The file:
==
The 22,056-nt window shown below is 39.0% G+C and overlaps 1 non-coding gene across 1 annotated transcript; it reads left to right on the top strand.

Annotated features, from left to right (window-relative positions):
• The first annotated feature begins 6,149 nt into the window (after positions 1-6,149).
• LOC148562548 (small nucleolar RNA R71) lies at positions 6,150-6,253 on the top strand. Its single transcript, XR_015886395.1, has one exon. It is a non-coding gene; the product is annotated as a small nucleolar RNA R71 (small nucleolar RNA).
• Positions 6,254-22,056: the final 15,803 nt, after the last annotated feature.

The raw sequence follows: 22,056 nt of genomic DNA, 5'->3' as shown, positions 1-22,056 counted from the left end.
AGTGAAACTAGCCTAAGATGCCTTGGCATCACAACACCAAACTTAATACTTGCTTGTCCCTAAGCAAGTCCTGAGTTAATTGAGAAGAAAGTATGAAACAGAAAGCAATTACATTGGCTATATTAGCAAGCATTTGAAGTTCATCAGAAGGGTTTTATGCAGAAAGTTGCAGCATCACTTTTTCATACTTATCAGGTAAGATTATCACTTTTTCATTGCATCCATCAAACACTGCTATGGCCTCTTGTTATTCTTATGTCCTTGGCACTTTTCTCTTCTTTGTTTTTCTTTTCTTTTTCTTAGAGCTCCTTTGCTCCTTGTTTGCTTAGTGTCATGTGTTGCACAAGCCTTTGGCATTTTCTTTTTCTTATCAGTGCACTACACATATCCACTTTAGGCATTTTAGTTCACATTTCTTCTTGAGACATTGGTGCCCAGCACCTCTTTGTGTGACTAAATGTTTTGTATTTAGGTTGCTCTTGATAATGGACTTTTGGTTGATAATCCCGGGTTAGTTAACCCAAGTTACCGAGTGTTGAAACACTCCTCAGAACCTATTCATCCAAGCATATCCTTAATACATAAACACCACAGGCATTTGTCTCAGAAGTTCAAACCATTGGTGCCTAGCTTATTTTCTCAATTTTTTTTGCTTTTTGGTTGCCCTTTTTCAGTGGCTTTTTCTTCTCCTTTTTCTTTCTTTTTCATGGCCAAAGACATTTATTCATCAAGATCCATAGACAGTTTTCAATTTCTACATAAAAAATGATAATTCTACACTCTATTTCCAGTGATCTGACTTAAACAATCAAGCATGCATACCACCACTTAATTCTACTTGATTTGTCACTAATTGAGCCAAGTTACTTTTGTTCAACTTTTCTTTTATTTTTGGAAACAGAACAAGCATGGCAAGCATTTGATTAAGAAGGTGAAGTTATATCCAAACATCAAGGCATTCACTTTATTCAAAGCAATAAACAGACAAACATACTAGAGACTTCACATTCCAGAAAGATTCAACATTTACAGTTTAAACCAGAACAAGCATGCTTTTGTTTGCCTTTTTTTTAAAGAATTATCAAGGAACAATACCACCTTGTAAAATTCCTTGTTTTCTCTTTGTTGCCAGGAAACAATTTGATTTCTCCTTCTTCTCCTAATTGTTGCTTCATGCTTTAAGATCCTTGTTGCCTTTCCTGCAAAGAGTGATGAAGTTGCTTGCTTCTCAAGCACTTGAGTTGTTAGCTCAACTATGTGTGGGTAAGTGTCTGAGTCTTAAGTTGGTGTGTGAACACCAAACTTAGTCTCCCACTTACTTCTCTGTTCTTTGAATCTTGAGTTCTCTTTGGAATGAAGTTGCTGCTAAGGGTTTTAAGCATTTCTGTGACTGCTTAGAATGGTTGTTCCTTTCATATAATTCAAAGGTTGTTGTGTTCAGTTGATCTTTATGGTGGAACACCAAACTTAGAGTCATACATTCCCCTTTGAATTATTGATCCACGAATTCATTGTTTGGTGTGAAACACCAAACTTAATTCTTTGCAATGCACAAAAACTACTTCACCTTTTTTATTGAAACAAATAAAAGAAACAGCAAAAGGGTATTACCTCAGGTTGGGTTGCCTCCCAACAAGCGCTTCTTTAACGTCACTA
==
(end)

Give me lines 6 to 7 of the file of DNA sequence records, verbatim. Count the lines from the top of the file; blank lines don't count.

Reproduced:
The raw sequence follows: 22,056 nt of genomic DNA, 5'->3' as shown, positions 1-22,056 counted from the left end.
AGTGAAACTAGCCTAAGATGCCTTGGCATCACAACACCAAACTTAATACTTGCTTGTCCCTAAGCAAGTCCTGAGTTAATTGAGAAGAAAGTATGAAACAGAAAGCAATTACATTGGCTATATTAGCAAGCATTTGAAGTTCATCAGAAGGGTTTTATGCAGAAAGTTGCAGCATCACTTTTTCATACTTATCAGGTAAGATTATCACTTTTTCATTGCATCCATCAAACACTGCTATGGCCTCTTGTTATTCTTATGTCCTTGGCACTTTTCTCTTCTTTGTTTTTCTTTTCTTTTTCTTAGAGCTCCTTTGCTCCTTGTTTGCTTAGTGTCATGTGTTGCACAAGCCTTTGGCATTTTCTTTTTCTTATCAGTGCACTACACATATCCACTTTAGGCATTTTAGTTCACATTTCTTCTTGAGACATTGGTGCCCAGCACCTCTTTGTGTGACTAAATGTTTTGTATTTAGGTTGCTCTTGATAATGGACTTTTGGTTGATAATCCCGGGTTAGTTAACCCAAGTTACCGAGTGTTGAAACACTCCTCAGAACCTATTCATCCAAGCATATCCTTAATACATAAACACCACAGGCATTTGTCTCAGAAGTTCAAACCATTGGTGCCTAGCTTATTTTCTCAATTTTTTTTGCTTTTTGGTTGCCCTTTTTCAGTGGCTTTTTCTTCTCCTTTTTCTTTCTTTTTCATGGCCAAAGACATTTATTCATCAAGATCCATAGACAGTTTTCAATTTCTACATAAAAAATGATAATTCTACACTCTATTTCCAGTGATCTGACTTAAACAATCAAGCATGCATACCACCACTTAATTCTACTTGATTTGTCACTAATTGAGCCAAGTTACTTTTGTTCAACTTTTCTTTTATTTTTGGAAACAGAACAAGCATGGCAAGCATTTGATTAAGAAGGTGAAGTTATATCCAAACATCAAGGCATTCACTTTATTCAAAGCAATAAACAGACAAACATACTAGAGACTTCACATTCCAGAAAGATTCAACATTTACAGTTTAAACCAGAACAAGCATGCTTTTGTTTGCCTTTTTTTTAAAGAATTATCAAGGAACAATACCACCTTGTAAAATTCCTTGTTTTCTCTTTGTTGCCAGGAAACAATTTGATTTCTCCTTCTTCTCCTAATTGTTGCTTCATGCTTTAAGATCCTTGTTGCCTTTCCTGCAAAGAGTGATGAAGTTGCTTGCTTCTCAAGCACTTGAGTTGTTAGCTCAACTATGTGTGGGTAAGTGTCTGAGTCTTAAGTTGGTGTGTGAACACCAAACTTAGTCTCCCACTTACTTCTCTGTTCTTTGAATCTTGAGTTCTCTTTGGAATGAAGTTGCTGCTAAGGGTTTTAAGCATTTCTGTGACTGCTTAGAATGGTTGTTCCTTTCATATAATTCAAAGGTTGTTGTGTTCAGTTGATCTTTATGGTGGAACACCAAACTTAGAGTCATACATTCCCCTTTGAATTATTGATCCACGAATTCATTGTTTGGTGTGAAACACCAAACTTAATTCTTTGCAATGCACAAAAACTACTTCACCTTTTTTATTGAAACAAATAAAAGAAACAGCAAAAGGGTATTACCTCAGGTTGGGTTGCCTCCCAACAAGCGCTTCTTTAACGTCACTA